The Government recently trumpeted big gains in the fight against the third-world disease that hits children, crediting the more than $65 million poured into prevention.

Figures 'highlight deteriorating access' to hip and knee surgery
Figures highlight deteriorating access to hip and knee surgery "Some hard questions need to be asked about access to hip and knee surgery around the country and why the threshold for getting treatment seems to be getting higher and higher," says Ian Powell, Executive Director of the Association of Salaried Medical Specialists (ASMS).

From International media this week

ANA and OADN call for seamless education transition
To meet the needs of patients in today’s healthcare system, nurses must be able to move easily through nursing education programs, from associate degree levels to BSN and higher, two major nursing groups said in a statement released in August.

Translating a just culture to nursing schools
For more than a quarter of a century, Jane Barnsteiner, PhD, RN, FAAN, has dedicated her career to making patient care safer and educating nurses in safety science. Barnsteiner has served as director of nursing practice and research atChildren’s Hospital of Philadelphia and director of nursing for translational research at the University of Pennsylvania Health System. She is a professor emerita for pediatric nursing, clinician educator at the University of Pennsylvania School of Nursi

Job-Seeking Nurses Face Higher Hurdle as Hospitals Require More-Advanced Degrees
Growing demand for bachelor’s degrees comes partly in response to increasingly complex health-care system

Nurses' work environment helps outcomes, readmissions more than staffing
Better environment improves scores even in poorly-staffed hospitals

Work and management

Being a nurse leader, even without the title
Every profession has members who rise into leadership, and effective leaders can make all the difference. This cannot be more true of healthcare and nursing, arenas that necessitate highly collaborative teams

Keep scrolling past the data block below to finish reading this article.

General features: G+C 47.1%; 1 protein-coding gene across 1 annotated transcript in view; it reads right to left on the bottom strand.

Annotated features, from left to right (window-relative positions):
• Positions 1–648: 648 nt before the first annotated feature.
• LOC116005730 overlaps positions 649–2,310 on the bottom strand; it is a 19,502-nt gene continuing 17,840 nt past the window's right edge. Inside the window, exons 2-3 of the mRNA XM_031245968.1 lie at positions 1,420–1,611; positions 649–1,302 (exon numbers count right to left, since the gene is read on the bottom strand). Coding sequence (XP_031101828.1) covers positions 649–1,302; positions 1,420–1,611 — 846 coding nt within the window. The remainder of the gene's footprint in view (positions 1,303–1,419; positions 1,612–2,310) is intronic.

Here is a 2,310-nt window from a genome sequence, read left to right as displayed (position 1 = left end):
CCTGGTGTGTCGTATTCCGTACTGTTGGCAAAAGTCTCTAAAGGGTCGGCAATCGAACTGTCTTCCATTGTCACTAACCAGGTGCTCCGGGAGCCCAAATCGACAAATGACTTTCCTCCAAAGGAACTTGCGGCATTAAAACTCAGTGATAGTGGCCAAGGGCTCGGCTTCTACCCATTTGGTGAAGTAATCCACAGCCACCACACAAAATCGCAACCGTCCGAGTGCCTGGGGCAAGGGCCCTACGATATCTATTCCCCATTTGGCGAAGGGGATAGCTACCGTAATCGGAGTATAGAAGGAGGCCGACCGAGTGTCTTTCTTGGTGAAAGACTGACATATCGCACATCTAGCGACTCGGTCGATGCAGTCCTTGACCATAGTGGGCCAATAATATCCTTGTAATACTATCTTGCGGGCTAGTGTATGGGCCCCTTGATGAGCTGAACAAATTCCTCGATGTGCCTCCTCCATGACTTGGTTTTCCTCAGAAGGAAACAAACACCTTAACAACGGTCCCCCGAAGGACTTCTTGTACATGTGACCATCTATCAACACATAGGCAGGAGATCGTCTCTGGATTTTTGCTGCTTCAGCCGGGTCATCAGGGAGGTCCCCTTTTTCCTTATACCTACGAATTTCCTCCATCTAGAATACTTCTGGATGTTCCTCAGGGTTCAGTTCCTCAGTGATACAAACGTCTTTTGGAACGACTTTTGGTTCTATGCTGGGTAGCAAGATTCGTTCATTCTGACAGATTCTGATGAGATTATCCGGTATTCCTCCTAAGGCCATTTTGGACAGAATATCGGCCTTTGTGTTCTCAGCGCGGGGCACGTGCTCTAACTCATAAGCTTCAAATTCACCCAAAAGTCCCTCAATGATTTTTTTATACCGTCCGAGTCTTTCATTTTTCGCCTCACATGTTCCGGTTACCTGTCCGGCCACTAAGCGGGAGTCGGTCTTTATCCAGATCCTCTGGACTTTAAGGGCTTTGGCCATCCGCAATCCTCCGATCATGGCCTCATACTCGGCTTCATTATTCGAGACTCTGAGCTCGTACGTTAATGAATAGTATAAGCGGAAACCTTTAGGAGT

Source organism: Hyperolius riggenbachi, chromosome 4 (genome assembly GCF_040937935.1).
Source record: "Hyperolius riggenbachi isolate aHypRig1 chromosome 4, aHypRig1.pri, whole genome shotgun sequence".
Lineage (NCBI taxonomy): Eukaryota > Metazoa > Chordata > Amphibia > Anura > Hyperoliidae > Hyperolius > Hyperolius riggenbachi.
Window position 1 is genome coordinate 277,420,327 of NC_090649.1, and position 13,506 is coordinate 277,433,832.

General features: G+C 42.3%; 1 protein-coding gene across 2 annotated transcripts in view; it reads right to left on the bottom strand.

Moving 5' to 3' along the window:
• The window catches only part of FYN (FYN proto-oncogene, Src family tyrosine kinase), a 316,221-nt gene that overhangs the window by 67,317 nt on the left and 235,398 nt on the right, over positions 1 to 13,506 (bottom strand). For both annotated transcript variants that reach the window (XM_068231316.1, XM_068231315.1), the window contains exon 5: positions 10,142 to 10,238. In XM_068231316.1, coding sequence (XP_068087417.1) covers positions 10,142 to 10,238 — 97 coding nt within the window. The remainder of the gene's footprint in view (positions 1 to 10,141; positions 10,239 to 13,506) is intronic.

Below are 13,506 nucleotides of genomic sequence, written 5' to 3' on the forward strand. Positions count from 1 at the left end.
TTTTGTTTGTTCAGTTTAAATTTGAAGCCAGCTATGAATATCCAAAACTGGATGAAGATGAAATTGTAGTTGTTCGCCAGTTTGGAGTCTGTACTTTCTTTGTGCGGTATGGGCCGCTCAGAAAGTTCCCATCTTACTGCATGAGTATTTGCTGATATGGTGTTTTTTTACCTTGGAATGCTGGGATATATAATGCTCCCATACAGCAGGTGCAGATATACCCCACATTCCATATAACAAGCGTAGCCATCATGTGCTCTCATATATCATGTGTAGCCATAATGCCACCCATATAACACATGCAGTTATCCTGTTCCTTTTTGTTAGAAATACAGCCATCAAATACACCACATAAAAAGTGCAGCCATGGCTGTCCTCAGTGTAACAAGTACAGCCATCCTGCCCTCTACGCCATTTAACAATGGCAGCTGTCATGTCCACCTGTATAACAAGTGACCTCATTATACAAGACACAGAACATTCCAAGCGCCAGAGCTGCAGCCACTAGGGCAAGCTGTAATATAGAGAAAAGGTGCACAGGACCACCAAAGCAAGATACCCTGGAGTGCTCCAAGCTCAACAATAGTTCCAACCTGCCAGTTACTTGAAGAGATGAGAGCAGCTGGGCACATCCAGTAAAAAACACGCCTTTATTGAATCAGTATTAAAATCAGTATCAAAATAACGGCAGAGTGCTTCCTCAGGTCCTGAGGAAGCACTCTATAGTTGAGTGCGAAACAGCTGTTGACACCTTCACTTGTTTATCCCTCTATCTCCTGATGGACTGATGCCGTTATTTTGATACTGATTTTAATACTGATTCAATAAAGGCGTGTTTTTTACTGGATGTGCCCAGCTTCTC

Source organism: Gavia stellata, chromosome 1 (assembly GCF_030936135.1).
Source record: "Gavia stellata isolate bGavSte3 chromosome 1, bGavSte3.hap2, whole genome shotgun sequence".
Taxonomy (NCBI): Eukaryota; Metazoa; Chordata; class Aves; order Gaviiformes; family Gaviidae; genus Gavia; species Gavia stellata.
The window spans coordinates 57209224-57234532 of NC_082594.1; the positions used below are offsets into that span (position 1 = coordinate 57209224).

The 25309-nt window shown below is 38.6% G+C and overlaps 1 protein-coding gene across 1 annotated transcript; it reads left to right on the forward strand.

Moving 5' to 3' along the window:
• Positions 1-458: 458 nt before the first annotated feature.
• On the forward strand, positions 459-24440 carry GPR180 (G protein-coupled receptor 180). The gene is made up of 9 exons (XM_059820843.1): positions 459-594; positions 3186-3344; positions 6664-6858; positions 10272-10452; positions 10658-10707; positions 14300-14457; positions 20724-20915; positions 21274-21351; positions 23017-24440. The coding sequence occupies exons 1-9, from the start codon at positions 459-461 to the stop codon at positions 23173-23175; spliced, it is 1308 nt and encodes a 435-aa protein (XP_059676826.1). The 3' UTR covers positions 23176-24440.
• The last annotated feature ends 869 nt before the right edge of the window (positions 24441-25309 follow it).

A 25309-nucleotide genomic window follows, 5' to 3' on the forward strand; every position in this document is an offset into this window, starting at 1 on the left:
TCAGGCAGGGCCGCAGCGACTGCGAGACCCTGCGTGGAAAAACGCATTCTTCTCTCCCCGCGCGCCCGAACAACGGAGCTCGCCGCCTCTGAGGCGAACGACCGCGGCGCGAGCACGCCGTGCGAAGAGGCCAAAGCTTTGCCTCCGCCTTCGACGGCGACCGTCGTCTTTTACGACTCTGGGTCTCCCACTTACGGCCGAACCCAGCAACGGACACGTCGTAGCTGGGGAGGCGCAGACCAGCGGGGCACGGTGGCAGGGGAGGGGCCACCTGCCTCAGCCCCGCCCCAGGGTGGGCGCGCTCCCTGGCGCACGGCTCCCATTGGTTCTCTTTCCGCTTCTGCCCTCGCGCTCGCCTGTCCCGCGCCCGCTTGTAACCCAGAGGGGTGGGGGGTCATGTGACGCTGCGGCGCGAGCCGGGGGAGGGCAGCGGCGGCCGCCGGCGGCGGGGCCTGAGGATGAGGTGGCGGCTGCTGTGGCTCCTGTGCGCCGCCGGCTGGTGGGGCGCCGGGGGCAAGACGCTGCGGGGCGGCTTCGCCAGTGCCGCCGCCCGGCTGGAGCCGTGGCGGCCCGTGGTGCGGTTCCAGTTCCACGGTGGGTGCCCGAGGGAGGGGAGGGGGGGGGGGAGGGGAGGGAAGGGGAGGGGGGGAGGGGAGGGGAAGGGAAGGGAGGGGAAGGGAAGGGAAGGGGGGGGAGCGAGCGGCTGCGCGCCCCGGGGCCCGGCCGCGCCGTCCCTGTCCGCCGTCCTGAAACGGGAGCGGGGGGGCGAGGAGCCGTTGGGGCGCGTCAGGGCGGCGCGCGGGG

NZ employers told to tackle spiralling workplace bullying
Workplace bullying is on the rise, highlighting the need for awareness of the issue and for businesses to adopt a bully-free culture.
According to employment lawyer and partner at Duncan Cotterill Mark Lawlor, the number of workplace bullying cases have increased, signalling both a greater awareness of the issue (and therefore an increase in reporting) and a persistent problem with New Zealand's work culture.

Research article  

Supervisors’ pedagogical role at a clinical education ward – an ethnographic study
Manninen K, Henriksson E, Scheja M, Silén C
BMC Nursing 2015, 14 :55 (5 November 2015)
Background: Clinical practice is essential for health care students. The supervisor’s role and how supervision should be organized are challenging issues for educators and clinicians. Clinical education wards have been established to meet these challenges and they are units with a pedagogical framework facilitating students’ training in real clinical settings. Supervisors support students to link together theoretical and practical knowledge and skills. From students’ perspectives, clinical education wards have shown potential to enhance students’ learning. Thus there is a need for deeper understanding of supervisors’ pedagogical role in this context. We explored supervisors’ approaches to students’ learning at a clinical education ward where students are encouraged to independently take care of patients

The above information has been collated for the College of Nurses Aotearoa (NZ) Inc by Linda Stopforth, SNIPS and is provided on a weekly basis.  It is current as at Tuesday 18 November 2015